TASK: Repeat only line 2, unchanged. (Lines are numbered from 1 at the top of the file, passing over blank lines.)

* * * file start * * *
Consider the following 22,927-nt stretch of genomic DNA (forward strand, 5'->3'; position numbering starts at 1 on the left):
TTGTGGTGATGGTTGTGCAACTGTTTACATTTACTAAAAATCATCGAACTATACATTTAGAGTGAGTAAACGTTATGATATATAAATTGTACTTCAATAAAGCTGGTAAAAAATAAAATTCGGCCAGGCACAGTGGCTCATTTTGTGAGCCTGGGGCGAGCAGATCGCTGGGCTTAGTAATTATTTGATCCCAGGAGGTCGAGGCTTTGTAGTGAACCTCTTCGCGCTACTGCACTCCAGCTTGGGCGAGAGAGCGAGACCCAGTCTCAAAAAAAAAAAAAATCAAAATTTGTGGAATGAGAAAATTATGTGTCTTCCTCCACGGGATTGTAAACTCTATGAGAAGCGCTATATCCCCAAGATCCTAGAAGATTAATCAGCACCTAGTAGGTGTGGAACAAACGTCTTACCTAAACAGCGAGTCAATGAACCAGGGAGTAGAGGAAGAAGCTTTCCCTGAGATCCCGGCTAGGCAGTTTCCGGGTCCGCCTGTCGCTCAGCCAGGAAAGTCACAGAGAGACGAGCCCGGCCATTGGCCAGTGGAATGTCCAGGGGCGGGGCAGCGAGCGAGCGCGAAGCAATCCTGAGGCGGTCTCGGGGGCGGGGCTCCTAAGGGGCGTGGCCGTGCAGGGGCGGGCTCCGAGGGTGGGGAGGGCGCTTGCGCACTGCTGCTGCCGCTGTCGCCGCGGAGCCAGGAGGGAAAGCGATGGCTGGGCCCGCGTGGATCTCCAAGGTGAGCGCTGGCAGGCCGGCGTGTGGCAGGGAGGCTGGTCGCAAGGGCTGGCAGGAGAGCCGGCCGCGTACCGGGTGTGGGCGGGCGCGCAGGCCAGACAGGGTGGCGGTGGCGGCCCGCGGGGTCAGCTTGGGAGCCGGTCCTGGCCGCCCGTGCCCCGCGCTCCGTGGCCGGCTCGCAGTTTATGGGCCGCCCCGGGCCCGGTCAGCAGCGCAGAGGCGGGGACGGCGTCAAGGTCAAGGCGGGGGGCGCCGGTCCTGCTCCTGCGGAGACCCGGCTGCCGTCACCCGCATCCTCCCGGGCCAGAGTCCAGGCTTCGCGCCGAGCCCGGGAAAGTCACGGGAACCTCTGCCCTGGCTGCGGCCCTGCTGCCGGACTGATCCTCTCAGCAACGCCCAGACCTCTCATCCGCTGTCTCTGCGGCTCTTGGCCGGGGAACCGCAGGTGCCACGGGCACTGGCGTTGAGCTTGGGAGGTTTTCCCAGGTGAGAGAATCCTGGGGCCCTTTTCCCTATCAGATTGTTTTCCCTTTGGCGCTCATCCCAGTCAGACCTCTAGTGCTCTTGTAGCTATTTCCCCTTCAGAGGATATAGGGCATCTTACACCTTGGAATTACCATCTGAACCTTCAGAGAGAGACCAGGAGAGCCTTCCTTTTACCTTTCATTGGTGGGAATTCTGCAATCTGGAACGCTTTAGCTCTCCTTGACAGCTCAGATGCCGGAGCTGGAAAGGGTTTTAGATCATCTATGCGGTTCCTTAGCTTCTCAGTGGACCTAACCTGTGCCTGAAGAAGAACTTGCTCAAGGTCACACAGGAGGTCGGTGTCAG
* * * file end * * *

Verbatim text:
TTGTGGTGATGGTTGTGCAACTGTTTACATTTACTAAAAATCATCGAACTATACATTTAGAGTGAGTAAACGTTATGATATATAAATTGTACTTCAATAAAGCTGGTAAAAAATAAAATTCGGCCAGGCACAGTGGCTCATTTTGTGAGCCTGGGGCGAGCAGATCGCTGGGCTTAGTAATTATTTGATCCCAGGAGGTCGAGGCTTTGTAGTGAACCTCTTCGCGCTACTGCACTCCAGCTTGGGCGAGAGAGCGAGACCCAGTCTCAAAAAAAAAAAAAATCAAAATTTGTGGAATGAGAAAATTATGTGTCTTCCTCCACGGGATTGTAAACTCTATGAGAAGCGCTATATCCCCAAGATCCTAGAAGATTAATCAGCACCTAGTAGGTGTGGAACAAACGTCTTACCTAAACAGCGAGTCAATGAACCAGGGAGTAGAGGAAGAAGCTTTCCCTGAGATCCCGGCTAGGCAGTTTCCGGGTCCGCCTGTCGCTCAGCCAGGAAAGTCACAGAGAGACGAGCCCGGCCATTGGCCAGTGGAATGTCCAGGGGCGGGGCAGCGAGCGAGCGCGAAGCAATCCTGAGGCGGTCTCGGGGGCGGGGCTCCTAAGGGGCGTGGCCGTGCAGGGGCGGGCTCCGAGGGTGGGGAGGGCGCTTGCGCACTGCTGCTGCCGCTGTCGCCGCGGAGCCAGGAGGGAAAGCGATGGCTGGGCCCGCGTGGATCTCCAAGGTGAGCGCTGGCAGGCCGGCGTGTGGCAGGGAGGCTGGTCGCAAGGGCTGGCAGGAGAGCCGGCCGCGTACCGGGTGTGGGCGGGCGCGCAGGCCAGACAGGGTGGCGGTGGCGGCCCGCGGGGTCAGCTTGGGAGCCGGTCCTGGCCGCCCGTGCCCCGCGCTCCGTGGCCGGCTCGCAGTTTATGGGCCGCCCCGGGCCCGGTCAGCAGCGCAGAGGCGGGGACGGCGTCAAGGTCAAGGCGGGGGGCGCCGGTCCTGCTCCTGCGGAGACCCGGCTGCCGTCACCCGCATCCTCCCGGGCCAGAGTCCAGGCTTCGCGCCGAGCCCGGGAAAGTCACGGGAACCTCTGCCCTGGCTGCGGCCCTGCTGCCGGACTGATCCTCTCAGCAACGCCCAGACCTCTCATCCGCTGTCTCTGCGGCTCTTGGCCGGGGAACCGCAGGTGCCACGGGCACTGGCGTTGAGCTTGGGAGGTTTTCCCAGGTGAGAGAATCCTGGGGCCCTTTTCCCTATCAGATTGTTTTCCCTTTGGCGCTCATCCCAGTCAGACCTCTAGTGCTCTTGTAGCTATTTCCCCTTCAGAGGATATAGGGCATCTTACACCTTGGAATTACCATCTGAACCTTCAGAGAGAGACCAGGAGAGCCTTCCTTTTACCTTTCATTGGTGGGAATTCTGCAATCTGGAACGCTTTAGCTCTCCTTGACAGCTCAGATGCCGGAGCTGGAAAGGGTTTTAGATCATCTATGCGGTTCCTTAGCTTCTCAGTGGACCTAACCTGTGCCTGAAGAAGAACTTGCTCAAGGTCACACAGGAGGTCGGTGTCAG